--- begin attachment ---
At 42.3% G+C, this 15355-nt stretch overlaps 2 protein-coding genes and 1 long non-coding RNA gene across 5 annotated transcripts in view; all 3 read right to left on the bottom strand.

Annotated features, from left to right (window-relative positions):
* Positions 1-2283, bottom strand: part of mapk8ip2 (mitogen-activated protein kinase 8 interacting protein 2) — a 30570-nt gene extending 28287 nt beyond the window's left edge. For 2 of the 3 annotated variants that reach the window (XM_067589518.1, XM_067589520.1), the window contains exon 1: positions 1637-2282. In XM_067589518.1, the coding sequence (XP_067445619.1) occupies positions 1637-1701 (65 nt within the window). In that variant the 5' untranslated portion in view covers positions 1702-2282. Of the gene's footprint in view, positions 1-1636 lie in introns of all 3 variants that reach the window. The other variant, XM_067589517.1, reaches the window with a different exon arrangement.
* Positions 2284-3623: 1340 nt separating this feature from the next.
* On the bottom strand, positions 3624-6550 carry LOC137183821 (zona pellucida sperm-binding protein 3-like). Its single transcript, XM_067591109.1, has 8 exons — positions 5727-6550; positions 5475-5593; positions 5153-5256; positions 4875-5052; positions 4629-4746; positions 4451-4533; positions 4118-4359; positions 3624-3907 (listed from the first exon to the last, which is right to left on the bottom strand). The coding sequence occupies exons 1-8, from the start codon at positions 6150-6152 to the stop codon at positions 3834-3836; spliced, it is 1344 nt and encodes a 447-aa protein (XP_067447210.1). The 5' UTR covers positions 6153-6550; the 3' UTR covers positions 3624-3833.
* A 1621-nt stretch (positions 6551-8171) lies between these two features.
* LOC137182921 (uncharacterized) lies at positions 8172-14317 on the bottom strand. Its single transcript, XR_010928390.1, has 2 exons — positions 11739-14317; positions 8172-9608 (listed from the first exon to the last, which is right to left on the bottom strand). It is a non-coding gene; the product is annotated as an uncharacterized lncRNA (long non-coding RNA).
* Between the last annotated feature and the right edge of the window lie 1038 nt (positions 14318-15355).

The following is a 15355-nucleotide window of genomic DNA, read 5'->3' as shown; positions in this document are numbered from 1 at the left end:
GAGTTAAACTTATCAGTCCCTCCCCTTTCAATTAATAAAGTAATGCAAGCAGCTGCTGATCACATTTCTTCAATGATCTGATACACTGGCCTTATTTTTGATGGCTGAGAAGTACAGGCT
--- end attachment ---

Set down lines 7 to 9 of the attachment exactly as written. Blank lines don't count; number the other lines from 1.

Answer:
* LOC137182921 (uncharacterized) lies at positions 8172-14317 on the bottom strand. Its single transcript, XR_010928390.1, has 2 exons — positions 11739-14317; positions 8172-9608 (listed from the first exon to the last, which is right to left on the bottom strand). It is a non-coding gene; the product is annotated as an uncharacterized lncRNA (long non-coding RNA).
* Between the last annotated feature and the right edge of the window lie 1038 nt (positions 14318-15355).

The following is a 15355-nucleotide window of genomic DNA, read 5'->3' as shown; positions in this document are numbered from 1 at the left end: